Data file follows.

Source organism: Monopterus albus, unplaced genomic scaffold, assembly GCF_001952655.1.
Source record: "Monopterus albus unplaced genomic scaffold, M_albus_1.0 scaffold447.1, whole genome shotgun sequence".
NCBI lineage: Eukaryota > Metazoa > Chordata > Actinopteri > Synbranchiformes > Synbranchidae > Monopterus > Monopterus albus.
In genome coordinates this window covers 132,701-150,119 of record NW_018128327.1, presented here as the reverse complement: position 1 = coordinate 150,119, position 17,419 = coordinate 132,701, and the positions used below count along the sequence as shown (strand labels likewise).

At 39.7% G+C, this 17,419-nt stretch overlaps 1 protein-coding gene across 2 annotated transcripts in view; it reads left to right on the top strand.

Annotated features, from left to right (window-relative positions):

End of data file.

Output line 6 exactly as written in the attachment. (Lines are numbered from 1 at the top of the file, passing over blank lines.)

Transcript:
Annotated features, from left to right (window-relative positions):